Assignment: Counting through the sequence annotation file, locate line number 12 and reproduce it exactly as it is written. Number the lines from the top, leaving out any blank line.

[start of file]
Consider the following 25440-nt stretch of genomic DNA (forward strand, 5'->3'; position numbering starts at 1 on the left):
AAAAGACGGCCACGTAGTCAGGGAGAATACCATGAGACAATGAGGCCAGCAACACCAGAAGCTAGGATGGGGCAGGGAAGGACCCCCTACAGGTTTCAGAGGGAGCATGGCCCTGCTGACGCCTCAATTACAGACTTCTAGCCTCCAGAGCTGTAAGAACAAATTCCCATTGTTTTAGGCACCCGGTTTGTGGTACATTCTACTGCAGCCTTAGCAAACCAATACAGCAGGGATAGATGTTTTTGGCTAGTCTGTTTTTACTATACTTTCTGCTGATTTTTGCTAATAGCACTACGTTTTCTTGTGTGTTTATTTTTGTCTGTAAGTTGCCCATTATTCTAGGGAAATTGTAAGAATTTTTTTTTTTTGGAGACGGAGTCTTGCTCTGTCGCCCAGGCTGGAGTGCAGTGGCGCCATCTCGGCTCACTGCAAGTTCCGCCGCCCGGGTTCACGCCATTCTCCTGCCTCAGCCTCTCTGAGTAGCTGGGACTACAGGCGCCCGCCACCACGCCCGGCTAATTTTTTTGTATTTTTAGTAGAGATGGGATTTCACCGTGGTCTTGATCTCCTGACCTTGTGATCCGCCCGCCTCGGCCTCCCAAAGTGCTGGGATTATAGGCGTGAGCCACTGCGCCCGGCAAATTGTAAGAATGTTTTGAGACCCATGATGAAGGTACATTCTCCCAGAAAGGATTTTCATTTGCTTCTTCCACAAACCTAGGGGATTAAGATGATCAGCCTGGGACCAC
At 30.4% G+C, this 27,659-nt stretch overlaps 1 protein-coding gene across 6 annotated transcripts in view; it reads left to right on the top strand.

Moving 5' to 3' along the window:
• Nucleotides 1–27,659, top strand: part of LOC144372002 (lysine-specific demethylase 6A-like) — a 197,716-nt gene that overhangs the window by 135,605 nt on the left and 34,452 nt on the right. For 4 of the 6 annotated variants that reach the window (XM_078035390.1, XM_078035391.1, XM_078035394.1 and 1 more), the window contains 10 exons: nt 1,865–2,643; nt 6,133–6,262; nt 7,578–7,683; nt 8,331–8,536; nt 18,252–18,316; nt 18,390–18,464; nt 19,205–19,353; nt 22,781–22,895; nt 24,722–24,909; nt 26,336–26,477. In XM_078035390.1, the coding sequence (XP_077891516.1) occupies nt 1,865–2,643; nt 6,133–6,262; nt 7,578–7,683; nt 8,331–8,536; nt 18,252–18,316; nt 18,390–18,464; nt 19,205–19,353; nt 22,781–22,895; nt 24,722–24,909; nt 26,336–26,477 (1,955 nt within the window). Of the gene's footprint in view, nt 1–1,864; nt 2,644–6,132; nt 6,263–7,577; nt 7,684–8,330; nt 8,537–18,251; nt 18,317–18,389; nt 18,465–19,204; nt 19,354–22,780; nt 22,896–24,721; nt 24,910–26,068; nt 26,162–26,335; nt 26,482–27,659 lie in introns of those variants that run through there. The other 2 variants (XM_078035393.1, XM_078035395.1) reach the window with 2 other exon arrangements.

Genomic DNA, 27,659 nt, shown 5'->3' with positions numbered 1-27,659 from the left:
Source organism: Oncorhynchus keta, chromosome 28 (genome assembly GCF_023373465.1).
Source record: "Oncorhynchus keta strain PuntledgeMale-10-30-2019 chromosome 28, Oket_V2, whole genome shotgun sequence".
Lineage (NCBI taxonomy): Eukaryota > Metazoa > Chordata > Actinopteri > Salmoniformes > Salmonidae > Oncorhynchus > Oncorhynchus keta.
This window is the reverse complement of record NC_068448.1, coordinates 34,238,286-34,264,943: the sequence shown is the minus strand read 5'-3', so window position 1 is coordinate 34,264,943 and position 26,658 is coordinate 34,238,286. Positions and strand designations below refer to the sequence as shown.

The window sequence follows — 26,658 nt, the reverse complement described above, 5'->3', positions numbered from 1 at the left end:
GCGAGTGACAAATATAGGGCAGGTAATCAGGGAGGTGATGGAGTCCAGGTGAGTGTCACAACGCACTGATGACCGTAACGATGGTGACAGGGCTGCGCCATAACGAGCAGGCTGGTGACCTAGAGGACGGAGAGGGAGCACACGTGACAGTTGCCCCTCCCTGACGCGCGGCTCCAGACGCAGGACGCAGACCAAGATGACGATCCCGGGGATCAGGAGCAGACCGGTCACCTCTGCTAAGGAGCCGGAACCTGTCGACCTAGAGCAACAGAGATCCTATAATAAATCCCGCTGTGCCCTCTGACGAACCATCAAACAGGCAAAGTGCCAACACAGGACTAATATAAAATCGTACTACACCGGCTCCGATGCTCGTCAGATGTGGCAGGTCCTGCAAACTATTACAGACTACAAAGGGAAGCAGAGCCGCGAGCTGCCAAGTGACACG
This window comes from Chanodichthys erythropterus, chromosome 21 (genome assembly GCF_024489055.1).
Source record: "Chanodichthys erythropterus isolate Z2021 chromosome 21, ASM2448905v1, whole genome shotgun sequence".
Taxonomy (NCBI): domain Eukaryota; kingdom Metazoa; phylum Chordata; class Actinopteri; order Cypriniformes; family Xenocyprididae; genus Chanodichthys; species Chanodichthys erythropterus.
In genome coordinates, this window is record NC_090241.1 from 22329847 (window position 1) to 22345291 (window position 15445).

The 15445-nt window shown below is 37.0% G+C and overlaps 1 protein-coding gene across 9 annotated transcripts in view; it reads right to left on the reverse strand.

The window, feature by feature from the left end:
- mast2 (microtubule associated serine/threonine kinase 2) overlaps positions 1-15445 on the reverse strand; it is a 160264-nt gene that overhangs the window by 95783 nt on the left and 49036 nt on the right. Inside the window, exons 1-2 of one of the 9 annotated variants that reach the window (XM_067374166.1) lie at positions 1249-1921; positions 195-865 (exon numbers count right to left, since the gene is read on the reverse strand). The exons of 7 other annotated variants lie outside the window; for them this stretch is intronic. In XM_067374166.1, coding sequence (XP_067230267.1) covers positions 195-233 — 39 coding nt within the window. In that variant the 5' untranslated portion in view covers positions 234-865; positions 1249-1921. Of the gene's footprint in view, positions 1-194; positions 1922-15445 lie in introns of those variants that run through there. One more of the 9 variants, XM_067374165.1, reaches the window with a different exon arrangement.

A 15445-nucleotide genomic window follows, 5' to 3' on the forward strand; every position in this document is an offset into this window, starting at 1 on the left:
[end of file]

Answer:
GCGAGTGACAAATATAGGGCAGGTAATCAGGGAGGTGATGGAGTCCAGGTGAGTGTCACAACGCACTGATGACCGTAACGATGGTGACAGGGCTGCGCCATAACGAGCAGGCTGGTGACCTAGAGGACGGAGAGGGAGCACACGTGACAGTTGCCCCTCCCTGACGCGCGGCTCCAGACGCAGGACGCAGACCAAGATGACGATCCCGGGGATCAGGAGCAGACCGGTCACCTCTGCTAAGGAGCCGGAACCTGTCGACCTAGAGCAACAGAGATCCTATAATAAATCCCGCTGTGCCCTCTGACGAACCATCAAACAGGCAAAGTGCCAACACAGGACTAATATAAAATCGTACTACACCGGCTCCGATGCTCGTCAGATGTGGCAGGTCCTGCAAACTATTACAGACTACAAAGGGAAGCAGAGCCGCGAGCTGCCAAGTGACACG